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Tennessee’s climate polluters have been mapped. Some might surprise you.

Landfills are common individual sources of greenhouse gas emissions across Tennessee, according to a new data effort by Climate Trace.
Courtesy Climate Trace
Landfills are common individual sources of greenhouse gas emissions across Tennessee, according to a new data effort by Climate Trace.

Climate polluters have a new spotlight on them thanks to a new global data effort.

Across Tennessee, landfills are emitting methane. Cement factories, which support the concrete industry, produce massive amounts of carbon dioxide. Airports, steel plants and the oil refinery in Memphis are big emitters.

The Tennessee Valley Authority’s Cumberland Fossil Plant, a coal plant near Clarksville, took the top spot in the state. Among power plants in North America, the Cumberland plant is the 10th biggest contributor to climate change, according to the data from Climate Trace, which is a coalition of environmental groups, academic scientists and tech companies that is backed by former Vice President Al Gore.

Globally, oil and natural gas fields represent the top 14 worst offenders, despite being historically underestimated sources of emissions. The Permian Basin in Texas is the biggest contributor to climate change in the world, and the Marcellus Shale, concentrated on the Ohio and West Virginia borders, ranks third.

Natural gas in Tennessee is sourced from various interstate pipelines. The Marcellus Formation, which technically stretches into Tennessee, accounts for about 21% of all U.S. gross natural gas production.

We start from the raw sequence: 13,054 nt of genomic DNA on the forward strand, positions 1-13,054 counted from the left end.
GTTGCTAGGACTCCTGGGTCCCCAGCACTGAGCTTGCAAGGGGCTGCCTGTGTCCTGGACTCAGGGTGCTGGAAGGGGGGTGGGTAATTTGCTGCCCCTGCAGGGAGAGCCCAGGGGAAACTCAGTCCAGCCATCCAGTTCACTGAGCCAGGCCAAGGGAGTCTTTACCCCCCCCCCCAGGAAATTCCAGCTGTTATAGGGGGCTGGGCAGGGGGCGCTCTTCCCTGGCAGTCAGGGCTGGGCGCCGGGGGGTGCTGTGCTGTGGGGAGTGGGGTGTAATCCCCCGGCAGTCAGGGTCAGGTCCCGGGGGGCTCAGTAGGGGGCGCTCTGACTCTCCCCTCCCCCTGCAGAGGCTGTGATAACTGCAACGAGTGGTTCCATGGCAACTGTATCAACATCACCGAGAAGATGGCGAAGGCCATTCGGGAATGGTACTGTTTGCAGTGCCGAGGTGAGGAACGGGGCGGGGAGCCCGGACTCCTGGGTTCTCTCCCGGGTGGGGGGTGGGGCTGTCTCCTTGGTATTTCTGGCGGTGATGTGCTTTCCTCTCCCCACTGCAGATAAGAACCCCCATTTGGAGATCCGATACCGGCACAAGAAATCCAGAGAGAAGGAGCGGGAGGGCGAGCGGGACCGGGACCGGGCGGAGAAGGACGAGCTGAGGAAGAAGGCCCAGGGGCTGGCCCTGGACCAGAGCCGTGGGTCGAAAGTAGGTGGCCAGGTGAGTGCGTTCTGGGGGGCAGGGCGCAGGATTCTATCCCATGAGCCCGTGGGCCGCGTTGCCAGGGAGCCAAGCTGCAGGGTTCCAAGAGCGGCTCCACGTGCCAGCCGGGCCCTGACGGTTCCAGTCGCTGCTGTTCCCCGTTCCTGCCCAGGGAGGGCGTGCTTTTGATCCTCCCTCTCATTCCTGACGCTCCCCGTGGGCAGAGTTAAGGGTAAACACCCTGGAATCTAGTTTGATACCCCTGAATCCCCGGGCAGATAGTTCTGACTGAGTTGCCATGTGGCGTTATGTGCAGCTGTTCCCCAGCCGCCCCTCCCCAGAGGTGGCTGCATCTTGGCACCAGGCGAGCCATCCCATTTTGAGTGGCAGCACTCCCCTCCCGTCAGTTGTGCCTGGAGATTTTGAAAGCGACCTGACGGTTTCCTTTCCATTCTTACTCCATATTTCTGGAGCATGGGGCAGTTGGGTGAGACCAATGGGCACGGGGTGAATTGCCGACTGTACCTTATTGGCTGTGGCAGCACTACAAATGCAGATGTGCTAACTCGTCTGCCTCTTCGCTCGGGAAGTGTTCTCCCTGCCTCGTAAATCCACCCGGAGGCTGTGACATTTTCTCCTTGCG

Urban road networks were also major sources of greenhouse gas emissions. A stretch of roadways in Los Angeles ranks as the 16th biggest contributor to climate change in the world.

Governments often project emissions based on the how much coal is burned or how much traffic is on roads. The U.S. Environmental Protection Agency, for example, tracks self-reported emissions from stationary sources each year, and TVA’s Cumberland plant ranks 13th among the nation’s power plants on that list.

This new project aims to get more precise numbers by using satellite measurements of heat at individual sites.

The data has been released before a formal peer-review process. Scientists involved in the project have said its goal is to provide greater transparency of climate accountability, and they plan to write academic papers on the data soon.

Caroline Eggers covers environmental issues with a focus on equity for WPLN News through Report for America, a national service program that supports journalists in local newsrooms across the country. Before joining the station, she spent several years covering water quality issues, biodiversity, climate change and Mammoth Cave National Park for newsrooms in the South. Her reporting on homelessness and a runoff-related “fish kill” for the Bowling Green Daily News earned her 2020 Kentucky Press Association awards in the general news and extended coverage categories, respectively. Beyond deadlines, she is frequently dancing, playing piano and photographing wildlife and her poodle, Princess. She graduated from Emory University with majors in journalism and creative writing.
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